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My trip to Burlington VT on eclipse day

Started by hotdogPi, March 09, 2024, 01:03:03 PM

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hotdogPi

I don't drive, so I'm doing it differently. I'm taking a Greyhound, sleeping both on the way there and on the way back to avoid a hotel. Here is what I have planned:

11:50 PM - 4:00 AM: Greyhound from South Station in Boston to Burlington.
6:45 AM - 8:30 AM: Bus 46 to the endpoint and back, clinching I-189 and getting some mileage on other routes.
3:26 PM - 3:29 PM: The eclipse itself.
4:50 PM - 6:40 PM: Bus 96 to the endpoint and back, getting more mileage on I-89 north.
2:50 AM - 7:40 AM: Greyhound back to Boston.

Now in between these times, I have a lot of free time. I have to have breakfast, lunch, and dinner. I can usually walk about 10 miles per day, which can be used to get some of US 2 or US 7, but I'll also be walking some by necessity (to get from one business to another, to the university to charge my phone, walking back to the Greyhound stop at the end, etc.)

The long-distance buses only run during rush hour, which is why I can't get more mileage at e.g. 11 AM. There appears to be a $4 day pass, but since fares don't start until April 1, the smart cards aren't finalized yet.

I may be working. If I get the job I'm having an interview for right now, it's a hybrid job, and I can ask for a remote day for April 8. My current job (which only gets a few hours a week) is remote all the time.

I already have eclipse glasses and a cool T-shirt. Other things to pack are my reflective vest and a flashlight, which I have whenever I'm planning on walking in the dark, both my home and work computers, and my computer and phone chargers.

I am not worried about being on the side of the road in the middle of the night (note the bus back is 2:50 AM). Most crime is targeted, not directed at random people on the street, and this is Vermont. The library at the university appears to be open until midnight, which will last me a lot of the way. Maybe after that I should still be on campus until just before it's time to take the Greyhound back (which is a 1-mile walk)?

I don't see any easy state route clinches.

If anyone else is going to be in Burlington on eclipse day, I can meet you there!

I still have some questions.

1. What else is there to do in the city with the extra time I have? Maybe something on the lake or a museum or two? I understand it will be crowded for the eclipse, but I'll be there long before the crowd arrives and long after the crowd leaves.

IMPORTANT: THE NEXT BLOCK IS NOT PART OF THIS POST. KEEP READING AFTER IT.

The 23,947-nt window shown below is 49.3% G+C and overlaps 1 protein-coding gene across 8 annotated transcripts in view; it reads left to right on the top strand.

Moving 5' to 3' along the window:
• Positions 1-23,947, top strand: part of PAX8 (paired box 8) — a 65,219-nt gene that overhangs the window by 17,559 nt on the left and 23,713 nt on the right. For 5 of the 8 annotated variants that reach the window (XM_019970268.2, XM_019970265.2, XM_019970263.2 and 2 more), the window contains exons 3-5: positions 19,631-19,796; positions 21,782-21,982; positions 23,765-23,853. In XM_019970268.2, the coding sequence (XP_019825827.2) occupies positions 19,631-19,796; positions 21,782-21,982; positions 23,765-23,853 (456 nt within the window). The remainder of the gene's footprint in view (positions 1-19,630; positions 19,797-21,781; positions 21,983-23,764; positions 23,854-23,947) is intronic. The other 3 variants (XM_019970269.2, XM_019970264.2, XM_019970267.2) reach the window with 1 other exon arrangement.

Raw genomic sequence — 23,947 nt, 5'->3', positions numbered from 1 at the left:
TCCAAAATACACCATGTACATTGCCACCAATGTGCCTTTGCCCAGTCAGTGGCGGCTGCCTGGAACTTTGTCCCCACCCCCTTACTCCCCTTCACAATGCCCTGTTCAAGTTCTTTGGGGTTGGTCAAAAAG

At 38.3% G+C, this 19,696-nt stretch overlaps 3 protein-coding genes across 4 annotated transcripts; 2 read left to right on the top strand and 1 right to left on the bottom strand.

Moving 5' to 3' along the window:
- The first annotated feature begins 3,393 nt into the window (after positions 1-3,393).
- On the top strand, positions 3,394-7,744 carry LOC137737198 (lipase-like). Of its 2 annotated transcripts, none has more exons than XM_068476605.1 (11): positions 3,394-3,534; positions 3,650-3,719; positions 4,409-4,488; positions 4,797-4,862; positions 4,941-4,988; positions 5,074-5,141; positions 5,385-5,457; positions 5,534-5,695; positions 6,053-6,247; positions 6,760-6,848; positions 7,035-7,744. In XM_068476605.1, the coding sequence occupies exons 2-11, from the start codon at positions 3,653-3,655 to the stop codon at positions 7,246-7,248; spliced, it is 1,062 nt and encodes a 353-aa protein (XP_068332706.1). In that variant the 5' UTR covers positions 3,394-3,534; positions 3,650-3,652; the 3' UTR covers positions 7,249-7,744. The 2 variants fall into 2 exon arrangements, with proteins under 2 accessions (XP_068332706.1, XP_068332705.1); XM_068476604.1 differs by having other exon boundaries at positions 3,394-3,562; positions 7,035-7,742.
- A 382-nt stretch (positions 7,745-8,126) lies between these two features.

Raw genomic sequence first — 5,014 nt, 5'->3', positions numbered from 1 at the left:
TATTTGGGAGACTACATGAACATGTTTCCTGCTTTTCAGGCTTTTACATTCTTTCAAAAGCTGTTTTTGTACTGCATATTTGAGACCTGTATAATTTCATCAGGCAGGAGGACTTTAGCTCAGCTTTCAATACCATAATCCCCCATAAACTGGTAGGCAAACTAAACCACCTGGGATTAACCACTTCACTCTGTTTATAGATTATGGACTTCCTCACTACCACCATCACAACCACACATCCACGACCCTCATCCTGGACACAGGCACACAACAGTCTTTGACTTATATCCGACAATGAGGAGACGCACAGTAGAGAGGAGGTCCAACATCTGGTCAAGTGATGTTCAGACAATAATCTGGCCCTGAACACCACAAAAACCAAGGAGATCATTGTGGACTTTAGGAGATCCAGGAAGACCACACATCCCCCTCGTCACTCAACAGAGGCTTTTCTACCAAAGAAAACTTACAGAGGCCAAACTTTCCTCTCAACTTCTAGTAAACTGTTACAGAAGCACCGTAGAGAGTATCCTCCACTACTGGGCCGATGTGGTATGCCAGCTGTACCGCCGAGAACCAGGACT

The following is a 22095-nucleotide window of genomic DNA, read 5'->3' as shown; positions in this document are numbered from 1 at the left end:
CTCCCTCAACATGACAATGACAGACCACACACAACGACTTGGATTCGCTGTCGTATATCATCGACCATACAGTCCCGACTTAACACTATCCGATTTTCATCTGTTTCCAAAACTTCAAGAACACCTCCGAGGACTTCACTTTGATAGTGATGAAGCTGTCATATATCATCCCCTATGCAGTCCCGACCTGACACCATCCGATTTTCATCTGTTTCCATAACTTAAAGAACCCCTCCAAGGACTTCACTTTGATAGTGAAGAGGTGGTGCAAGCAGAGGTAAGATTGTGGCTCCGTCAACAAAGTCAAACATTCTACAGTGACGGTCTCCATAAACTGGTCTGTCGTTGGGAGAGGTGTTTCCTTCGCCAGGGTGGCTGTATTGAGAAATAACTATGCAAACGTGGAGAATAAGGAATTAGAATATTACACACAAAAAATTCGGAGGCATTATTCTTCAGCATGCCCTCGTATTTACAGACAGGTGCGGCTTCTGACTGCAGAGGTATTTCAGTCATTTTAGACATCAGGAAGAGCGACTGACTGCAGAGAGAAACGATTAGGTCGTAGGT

2. I'll be sleeping on the Greyhound in both directions. If Google Maps is accurate, I'll clinch I-293 in New Hampshire and get some of NH 120. However, the Vermont portion of Greyhound's route shows a straight line that doesn't even follow the roads. Is there any way for me to know which roads I was actually on while I was sleeping?
Clinched

Traveled, plus
US 13, 44, 50
MA 22, 35, 40, 107, 109, 126, 141, 159
NH 27, 111A(E); CA 133; NY 366; GA 42, 140; FL A1A, 7; CT 32; VT 2A, 5A; PA 3, 51, 60, QC 162, 165, 263; 🇬🇧A100, A3211, A3213, A3215, A4222; 🇫🇷95 D316

Lowest untraveled: 25


webny99

Quote from: 1 on March 09, 2024, 01:03:03 PM
...
2. I'll be sleeping on the Greyhound in both directions. If Google Maps is accurate, I'll clinch I-293 in New Hampshire and get some of NH 120. However, the Vermont portion of Greyhound's route shows a straight line that doesn't even follow the roads. Is there any way for me to know which roads I was actually on while I was sleeping?

Yes, if you install an app like Life360 that tracks your live location. However, the app runs constantly in the background, so it will drain your phone's battery faster than usual, and it will not work if you're using power saving mode (at least on Android).

On occasion, I have logged segments in TM that I clinched as a passenger while asleep, but I try to avoid this situation. I tend not to sleep well on trips, so it's rare for me to go more than 2 hours of a journey without waking up. I also don't have any full route clinches where I was asleep for the whole route.

Rothman

Good luck and fingers crossed that the itinerary proceeds as planned.